Transport | Policy Brief
The governance of rail freight corridors
03 February 2021
BY: Matthias Finger, MONTERO-PASCUAL Juan J., Teodora Serafimova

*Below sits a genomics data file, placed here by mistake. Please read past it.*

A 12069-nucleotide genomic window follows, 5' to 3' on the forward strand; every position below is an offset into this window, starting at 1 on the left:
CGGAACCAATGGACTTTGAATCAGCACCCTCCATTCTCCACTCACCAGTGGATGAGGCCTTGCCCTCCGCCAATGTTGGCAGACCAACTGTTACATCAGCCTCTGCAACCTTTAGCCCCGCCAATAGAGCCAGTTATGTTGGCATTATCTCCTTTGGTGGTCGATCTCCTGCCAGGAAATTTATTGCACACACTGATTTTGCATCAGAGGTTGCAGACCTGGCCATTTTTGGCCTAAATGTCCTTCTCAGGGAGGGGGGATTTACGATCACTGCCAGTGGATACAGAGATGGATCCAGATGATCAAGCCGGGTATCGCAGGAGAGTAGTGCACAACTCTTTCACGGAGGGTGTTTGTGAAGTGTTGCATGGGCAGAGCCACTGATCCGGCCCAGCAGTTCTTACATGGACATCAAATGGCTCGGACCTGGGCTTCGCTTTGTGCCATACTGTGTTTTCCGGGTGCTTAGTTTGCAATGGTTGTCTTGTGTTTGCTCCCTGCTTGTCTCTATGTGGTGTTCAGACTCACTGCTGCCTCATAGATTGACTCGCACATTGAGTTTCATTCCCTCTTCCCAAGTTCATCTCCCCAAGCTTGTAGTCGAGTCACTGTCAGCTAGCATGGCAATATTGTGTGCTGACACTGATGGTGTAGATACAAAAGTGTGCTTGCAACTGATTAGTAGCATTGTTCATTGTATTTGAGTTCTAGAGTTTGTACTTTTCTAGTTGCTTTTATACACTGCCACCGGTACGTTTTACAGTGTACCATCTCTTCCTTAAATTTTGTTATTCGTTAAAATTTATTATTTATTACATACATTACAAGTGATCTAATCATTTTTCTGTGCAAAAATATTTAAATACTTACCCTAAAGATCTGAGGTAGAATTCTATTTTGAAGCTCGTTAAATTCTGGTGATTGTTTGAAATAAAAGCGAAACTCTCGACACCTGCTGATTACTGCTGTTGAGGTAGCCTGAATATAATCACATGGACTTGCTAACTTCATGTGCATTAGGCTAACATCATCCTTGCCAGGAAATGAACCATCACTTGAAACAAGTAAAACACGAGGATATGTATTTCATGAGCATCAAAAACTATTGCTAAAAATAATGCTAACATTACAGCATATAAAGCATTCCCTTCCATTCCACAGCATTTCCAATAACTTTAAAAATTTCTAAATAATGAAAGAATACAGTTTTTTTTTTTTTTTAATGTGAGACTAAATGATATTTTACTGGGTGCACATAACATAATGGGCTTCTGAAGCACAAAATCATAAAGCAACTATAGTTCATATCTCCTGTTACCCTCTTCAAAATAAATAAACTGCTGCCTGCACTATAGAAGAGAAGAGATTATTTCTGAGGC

The European Green Deal calls for a substantial part of the 75% of inland freight carried today by road to be shifted onto rail and inland waterways. As part of the Commission’s policy to boost rail freight, the Regulation concerning a European Rail Network for Competitive Freight (Regulation (EU) 913/2010) requests Member States to establish international market-oriented Rail Freight Corridors (RFCs) to meet three sets of challenges. These include the strengthening of cooperation between infrastructure managers on path allocation, deployment of interoperable systems and infrastructure development; striking the right balance between freight and passenger traffic along the RFCs, while securing adequate capacity and priority for freight in line with market needs and ensuring that common punctuality targets for freight trains are met; and lastly, promoting inter-modality by integrating terminals into corridor management and development. A decade after the Regulation’s entry into force, however, the results achieved in the Member States remain insufficient, and the share of rail freight stagnates at around 18%. The ongoing evaluation of Regulation (EU) 913/2010 is an opportunity to move away from a single corridor towards a European RFC Network approach. In order to facilitate this shift, the governance of RFCs should be reconsidered. In reality, the interaction between different stakeholders within one corridor is not always coordinated, not to mention the coordination among corridors. Digitalisation has the potential to overcome some of the inefficiencies derived from the fragmentation of European rail freight: it can facilitate the monitoring of performance in each RFC, improve the management of capacity by better coordinating the allocation of existing capacity, and empower RFCs to manage traffic, both under regular conditions but also when disruptions emerge. In addition to improving the regulatory and strategic framework, enhancing rail freight’s competitiveness calls for a rail network adapted to specific rail freight needs, which entails making the most efficient use of available funding. Against this backdrop, the 20th Florence Rail Forum, co-hosted by the Transport Area of the Florence School of Regulation and the Commission’s DG MOVE, discussed the next steps for the evaluation of Regulation (EU) 913/2010, including the role of a supranational entity in improving the performance of RFCs, and that of digitalisation in the management and operation of RFCs. Not the least, the forum sought to identify how the financing needs for the development of RFCs can be met.
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